Cooney finds people power beats the whistle blowers
INSIDE a kitchen drawer, the letters are pressed in tight, uneven bundles. He finds himself drawn to them as if to candles in a church. Every signature has a face, every word a friend's caress. Maybe 200 separate missives. Jimmy Cooney says people have been good.He sits in the front room of his bungalow three miles north of Kilreekil. Thin, grey veils of rain come sweeping in from the queasy Atlantic, pattering their arrival on the window pane.
It is a month to the day since Croke Park. His wife Kay sits across from Jimmy, pulling on a cigarette.
The room is an altar to good times. A forest of trophies clutters the wooden acreage of the cabinet-top and smiling faces spring from framed momentoes on every wall. The smallest frame pens in an image of Jimmy wearing the black uniform of referee.
A month ago, it was in danger of being binned.
On the evening of August 9, he called a halt to the All-Ireland hurling semi-final replay between Offaly and Clare five minutes sooner than he should have. Five minutes, not two. Jimmy thought he had allowed three minutes of injury-time.
He recalls it thus: ``Michael Bodkin, the nearest linesman to me at the time, came walking in, shaking his head. Then Aodhan Mac Suibhne and one of my umpires arrived. All three of them were shaking their heads.
``I took a second look at the watch and I knew exactly what was after happening me. I had played a 30 minute half, instead of 35.
``At that stage, I wished to God the whole world could open up and take me away altogether.''
The fall-out is well documented. Outraged Offaly supporters (their team trailed by three points) occupied the pitch, forcing the postponement of an U-21 'B' Championship game between Kerry and Kildare. While Clare moved their focus to September, Offaly moved theirs to the committee room.
Within hours, it became clear there would have to be another replay. Clare bit their lips and accepted the decision manfully. Seven days later, Offaly squeezed home by three points. Crazy game.
The referees' room fills his head now.
For two hours he sat on the floor. Didn't realise it until they told him. Just picked a corner and sat down on the cold concrete.
SURROUNDED by umpires and linesmen, but enduring the starkest solitude. People came in to talk but Jimmy's mind was melting.
``What could anyone say at that stage?`` he wonders now. ``We were all in bits over it. I didn't realise I was sitting on the floor. T'was only when the lads told me. I suppose I didn't know what I was doing.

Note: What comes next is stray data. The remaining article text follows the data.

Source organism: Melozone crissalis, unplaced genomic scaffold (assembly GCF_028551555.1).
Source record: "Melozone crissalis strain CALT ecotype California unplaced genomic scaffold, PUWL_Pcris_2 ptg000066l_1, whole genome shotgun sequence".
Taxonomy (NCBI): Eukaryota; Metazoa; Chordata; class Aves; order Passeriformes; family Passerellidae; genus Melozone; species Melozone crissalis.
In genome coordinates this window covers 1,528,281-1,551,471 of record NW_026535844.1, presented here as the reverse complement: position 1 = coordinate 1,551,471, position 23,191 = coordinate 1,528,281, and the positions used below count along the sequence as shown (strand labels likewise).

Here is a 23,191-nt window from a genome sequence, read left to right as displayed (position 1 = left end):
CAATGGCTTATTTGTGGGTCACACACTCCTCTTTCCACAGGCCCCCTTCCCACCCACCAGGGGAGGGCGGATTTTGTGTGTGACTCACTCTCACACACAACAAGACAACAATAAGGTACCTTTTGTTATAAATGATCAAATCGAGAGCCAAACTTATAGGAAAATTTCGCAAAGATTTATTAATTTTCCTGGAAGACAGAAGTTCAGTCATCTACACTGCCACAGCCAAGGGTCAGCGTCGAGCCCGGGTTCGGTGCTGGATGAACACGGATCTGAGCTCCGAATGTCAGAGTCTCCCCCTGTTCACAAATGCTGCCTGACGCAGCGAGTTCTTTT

``I must have been hours sitting there, just brooding over what had happened. The possible consequences were starting to sink in.
``We were getting reports of people sitting on the pitch. Then we heard some people were trying to dig it up. All kinds of things were going through my head. Would the Galway-Derry football match be affected now? Would there be a replay?
``Was the whole Championship going to be held up over my mistake on time?''
Up in the Hogan Stand, Kay's apprehension began to harden. She had been sitting beside Phelim Murphy. As incensed Offaly fans came spilling down from the upper deck, Phelim's face drew him to the epicentre of their rage. Jimmy Cooney was a Galway man. Phelim came from Galway. Guilt by association.
Kay remembers ``It was a bit traumatic. At first, I wasn't really aware of what happened. I had arrangements made to meet someone underneath the Hogan Stand straight after the game.
``Jimmy was supposed to stay over for the football but I was flying out to Lourdes at six the following morning as a helper with the Clonfert Diocese Group.
``But as I headed down, I realised what was happening. They (Offaly supporters) were very very mad now. I was almost afraid to move. So I just stood my ground. They were coming from all angles. They wouldn't have known me, but I wasn't going to get in the way anyway.
``To get out, I would have been walking against them. I was a bit upset at that stage because I knew a big mistake had been made.''
KAY will forever be grateful to the female staff of Croke Park for their decency. She was directed to an office where cups of tea were poured.
It was about quarter to seven that evening when she eventually got across to see her husband in the referee's room.
Kindness held on both sides of the pitch.
There was one big, sour-spirited official who blared to Jimmy that he was ``f.....g short'' as the chaos descended. The same man advised Jimmy to ``run'' at his bleakest moment.
But his was a lone voice. To this day, Jimmy shakes his head at the wonder of peoples' warmth.
He reflects ``Initially, I thought I'd get an horrendous reaction. You see the stage was so big. Two teams that had sacrificed everything. More than a million people watching it. And here you are after destroying everything by making a mistake on time.
``Straight away, you just think that everybody is going to be down on you. Both counties, their supporters. You'd be expecting the GAA to have a right go. At that stage, you wouldn't know who your friends are.
``But people couldn't have been nicer. A few members of the GAC came over to the room and showed their support. Joe McDonagh was fantastic. He rang me the following morning and talked about the week he had just spent in Omagh.